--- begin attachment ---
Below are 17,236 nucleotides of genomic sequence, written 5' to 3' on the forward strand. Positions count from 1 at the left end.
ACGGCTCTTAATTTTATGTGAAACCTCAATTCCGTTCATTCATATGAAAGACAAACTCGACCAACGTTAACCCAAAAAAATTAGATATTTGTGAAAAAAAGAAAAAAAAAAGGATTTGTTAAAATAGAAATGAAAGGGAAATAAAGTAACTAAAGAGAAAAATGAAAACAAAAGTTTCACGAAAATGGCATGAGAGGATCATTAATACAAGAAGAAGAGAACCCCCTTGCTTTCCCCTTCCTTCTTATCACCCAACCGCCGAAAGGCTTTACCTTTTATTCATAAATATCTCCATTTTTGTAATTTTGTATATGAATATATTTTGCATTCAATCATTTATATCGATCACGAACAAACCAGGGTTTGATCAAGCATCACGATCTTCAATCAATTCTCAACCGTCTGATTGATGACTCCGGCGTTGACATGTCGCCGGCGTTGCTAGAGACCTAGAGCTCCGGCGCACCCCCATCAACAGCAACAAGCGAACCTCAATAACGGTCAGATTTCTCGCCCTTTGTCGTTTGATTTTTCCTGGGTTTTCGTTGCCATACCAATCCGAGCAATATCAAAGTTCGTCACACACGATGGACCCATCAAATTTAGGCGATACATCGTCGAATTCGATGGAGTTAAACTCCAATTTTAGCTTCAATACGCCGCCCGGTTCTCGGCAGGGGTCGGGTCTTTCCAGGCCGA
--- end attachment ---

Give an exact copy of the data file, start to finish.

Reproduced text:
Below are 17,236 nucleotides of genomic sequence, written 5' to 3' on the forward strand. Positions count from 1 at the left end.
ACGGCTCTTAATTTTATGTGAAACCTCAATTCCGTTCATTCATATGAAAGACAAACTCGACCAACGTTAACCCAAAAAAATTAGATATTTGTGAAAAAAAGAAAAAAAAAAGGATTTGTTAAAATAGAAATGAAAGGGAAATAAAGTAACTAAAGAGAAAAATGAAAACAAAAGTTTCACGAAAATGGCATGAGAGGATCATTAATACAAGAAGAAGAGAACCCCCTTGCTTTCCCCTTCCTTCTTATCACCCAACCGCCGAAAGGCTTTACCTTTTATTCATAAATATCTCCATTTTTGTAATTTTGTATATGAATATATTTTGCATTCAATCATTTATATCGATCACGAACAAACCAGGGTTTGATCAAGCATCACGATCTTCAATCAATTCTCAACCGTCTGATTGATGACTCCGGCGTTGACATGTCGCCGGCGTTGCTAGAGACCTAGAGCTCCGGCGCACCCCCATCAACAGCAACAAGCGAACCTCAATAACGGTCAGATTTCTCGCCCTTTGTCGTTTGATTTTTCCTGGGTTTTCGTTGCCATACCAATCCGAGCAATATCAAAGTTCGTCACACACGATGGACCCATCAAATTTAGGCGATACATCGTCGAATTCGATGGAGTTAAACTCCAATTTTAGCTTCAATACGCCGCCCGGTTCTCGGCAGGGGTCGGGTCTTTCCAGGCCGA